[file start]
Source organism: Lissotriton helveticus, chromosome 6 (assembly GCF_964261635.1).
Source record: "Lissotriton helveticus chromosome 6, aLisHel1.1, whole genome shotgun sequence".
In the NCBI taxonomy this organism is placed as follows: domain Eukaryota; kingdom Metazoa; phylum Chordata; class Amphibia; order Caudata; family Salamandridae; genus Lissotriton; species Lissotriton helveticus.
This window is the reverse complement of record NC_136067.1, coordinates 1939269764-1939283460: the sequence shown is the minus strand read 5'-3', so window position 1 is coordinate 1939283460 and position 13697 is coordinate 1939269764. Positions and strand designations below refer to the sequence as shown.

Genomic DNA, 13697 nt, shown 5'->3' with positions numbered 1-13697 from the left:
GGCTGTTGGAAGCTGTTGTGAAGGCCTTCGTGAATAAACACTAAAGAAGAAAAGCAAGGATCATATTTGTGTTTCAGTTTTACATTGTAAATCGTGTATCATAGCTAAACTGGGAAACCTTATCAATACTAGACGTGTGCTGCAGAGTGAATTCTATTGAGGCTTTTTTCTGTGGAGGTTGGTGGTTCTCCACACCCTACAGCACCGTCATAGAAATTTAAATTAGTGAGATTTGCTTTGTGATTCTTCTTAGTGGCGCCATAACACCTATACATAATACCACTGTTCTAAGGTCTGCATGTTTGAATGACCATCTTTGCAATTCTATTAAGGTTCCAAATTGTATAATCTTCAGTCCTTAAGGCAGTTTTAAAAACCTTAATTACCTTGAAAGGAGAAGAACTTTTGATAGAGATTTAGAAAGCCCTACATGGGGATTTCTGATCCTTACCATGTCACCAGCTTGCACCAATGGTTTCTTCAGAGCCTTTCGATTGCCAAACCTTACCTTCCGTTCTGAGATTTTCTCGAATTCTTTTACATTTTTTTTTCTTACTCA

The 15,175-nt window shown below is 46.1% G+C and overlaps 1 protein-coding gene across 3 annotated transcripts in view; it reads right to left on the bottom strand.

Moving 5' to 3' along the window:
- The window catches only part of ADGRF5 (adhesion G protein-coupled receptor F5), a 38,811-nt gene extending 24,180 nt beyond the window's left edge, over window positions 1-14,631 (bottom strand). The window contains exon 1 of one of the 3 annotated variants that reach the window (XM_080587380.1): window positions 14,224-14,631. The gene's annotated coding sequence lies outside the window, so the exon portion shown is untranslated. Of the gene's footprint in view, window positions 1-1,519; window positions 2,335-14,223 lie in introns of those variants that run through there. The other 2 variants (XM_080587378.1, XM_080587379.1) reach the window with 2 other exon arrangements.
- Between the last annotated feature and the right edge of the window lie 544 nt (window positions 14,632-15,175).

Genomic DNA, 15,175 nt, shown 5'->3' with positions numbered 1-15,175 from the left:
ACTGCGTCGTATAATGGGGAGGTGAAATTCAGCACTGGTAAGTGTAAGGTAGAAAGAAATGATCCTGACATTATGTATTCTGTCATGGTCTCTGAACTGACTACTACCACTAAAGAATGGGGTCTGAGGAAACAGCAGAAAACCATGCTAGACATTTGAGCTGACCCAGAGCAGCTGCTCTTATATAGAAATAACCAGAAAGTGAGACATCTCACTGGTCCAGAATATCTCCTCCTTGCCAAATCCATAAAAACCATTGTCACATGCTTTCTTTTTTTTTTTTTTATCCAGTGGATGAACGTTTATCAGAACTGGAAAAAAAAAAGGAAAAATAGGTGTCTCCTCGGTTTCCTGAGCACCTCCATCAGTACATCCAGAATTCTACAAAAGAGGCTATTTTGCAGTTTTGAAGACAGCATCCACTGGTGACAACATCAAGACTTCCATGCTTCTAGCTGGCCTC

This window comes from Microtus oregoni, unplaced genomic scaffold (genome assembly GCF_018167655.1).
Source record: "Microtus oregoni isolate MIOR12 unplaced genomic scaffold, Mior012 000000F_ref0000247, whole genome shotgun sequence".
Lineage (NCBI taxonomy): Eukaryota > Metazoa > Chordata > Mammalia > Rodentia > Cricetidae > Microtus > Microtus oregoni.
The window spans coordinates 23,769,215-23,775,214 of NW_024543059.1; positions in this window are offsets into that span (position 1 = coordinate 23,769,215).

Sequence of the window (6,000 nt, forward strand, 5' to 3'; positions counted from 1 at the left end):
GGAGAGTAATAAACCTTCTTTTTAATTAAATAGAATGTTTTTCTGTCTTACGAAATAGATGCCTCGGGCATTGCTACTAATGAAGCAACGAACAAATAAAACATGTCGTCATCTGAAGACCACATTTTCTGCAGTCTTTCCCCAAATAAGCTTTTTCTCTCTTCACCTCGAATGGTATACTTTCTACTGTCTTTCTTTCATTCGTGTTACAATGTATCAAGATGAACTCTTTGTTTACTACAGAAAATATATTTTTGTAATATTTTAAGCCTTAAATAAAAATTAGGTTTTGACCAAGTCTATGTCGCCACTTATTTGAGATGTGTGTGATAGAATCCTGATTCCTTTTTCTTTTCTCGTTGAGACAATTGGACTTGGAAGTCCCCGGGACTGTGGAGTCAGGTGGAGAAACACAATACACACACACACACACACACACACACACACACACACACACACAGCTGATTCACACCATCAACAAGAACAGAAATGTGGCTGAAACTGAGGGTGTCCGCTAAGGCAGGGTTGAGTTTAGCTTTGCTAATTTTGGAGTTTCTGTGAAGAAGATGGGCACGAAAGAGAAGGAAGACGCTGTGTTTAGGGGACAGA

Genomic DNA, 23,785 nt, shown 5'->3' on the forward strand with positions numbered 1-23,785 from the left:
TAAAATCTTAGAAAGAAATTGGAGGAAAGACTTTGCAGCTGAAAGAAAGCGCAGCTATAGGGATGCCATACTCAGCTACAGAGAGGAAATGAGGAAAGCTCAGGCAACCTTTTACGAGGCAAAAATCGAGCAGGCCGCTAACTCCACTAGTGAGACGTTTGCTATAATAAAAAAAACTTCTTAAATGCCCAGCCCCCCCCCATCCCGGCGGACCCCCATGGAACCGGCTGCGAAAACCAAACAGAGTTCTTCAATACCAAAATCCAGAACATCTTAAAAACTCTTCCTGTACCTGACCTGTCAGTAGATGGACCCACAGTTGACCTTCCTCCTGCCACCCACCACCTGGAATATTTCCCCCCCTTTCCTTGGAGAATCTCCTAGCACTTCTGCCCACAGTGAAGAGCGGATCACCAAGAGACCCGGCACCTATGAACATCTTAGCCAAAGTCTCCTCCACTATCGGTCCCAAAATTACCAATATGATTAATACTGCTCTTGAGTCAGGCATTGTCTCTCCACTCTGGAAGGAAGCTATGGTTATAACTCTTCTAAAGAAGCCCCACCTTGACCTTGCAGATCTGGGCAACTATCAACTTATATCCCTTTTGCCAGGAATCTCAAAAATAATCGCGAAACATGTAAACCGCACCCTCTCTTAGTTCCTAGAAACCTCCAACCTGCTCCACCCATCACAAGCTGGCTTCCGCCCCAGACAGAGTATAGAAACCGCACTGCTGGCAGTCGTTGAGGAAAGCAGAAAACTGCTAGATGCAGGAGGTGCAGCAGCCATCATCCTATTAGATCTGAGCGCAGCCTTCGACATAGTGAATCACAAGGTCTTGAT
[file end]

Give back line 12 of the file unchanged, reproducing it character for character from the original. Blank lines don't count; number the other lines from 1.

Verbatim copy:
ACTGCGTCGTATAATGGGGAGGTGAAATTCAGCACTGGTAAGTGTAAGGTAGAAAGAAATGATCCTGACATTATGTATTCTGTCATGGTCTCTGAACTGACTACTACCACTAAAGAATGGGGTCTGAGGAAACAGCAGAAAACCATGCTAGACATTTGAGCTGACCCAGAGCAGCTGCTCTTATATAGAAATAACCAGAAAGTGAGACATCTCACTGGTCCAGAATATCTCCTCCTTGCCAAATCCATAAAAACCATTGTCACATGCTTTCTTTTTTTTTTTTTTATCCAGTGGATGAACGTTTATCAGAACTGGAAAAAAAAAAGGAAAAATAGGTGTCTCCTCGGTTTCCTGAGCACCTCCATCAGTACATCCAGAATTCTACAAAAGAGGCTATTTTGCAGTTTTGAAGACAGCATCCACTGGTGACAACATCAAGACTTCCATGCTTCTAGCTGGCCTC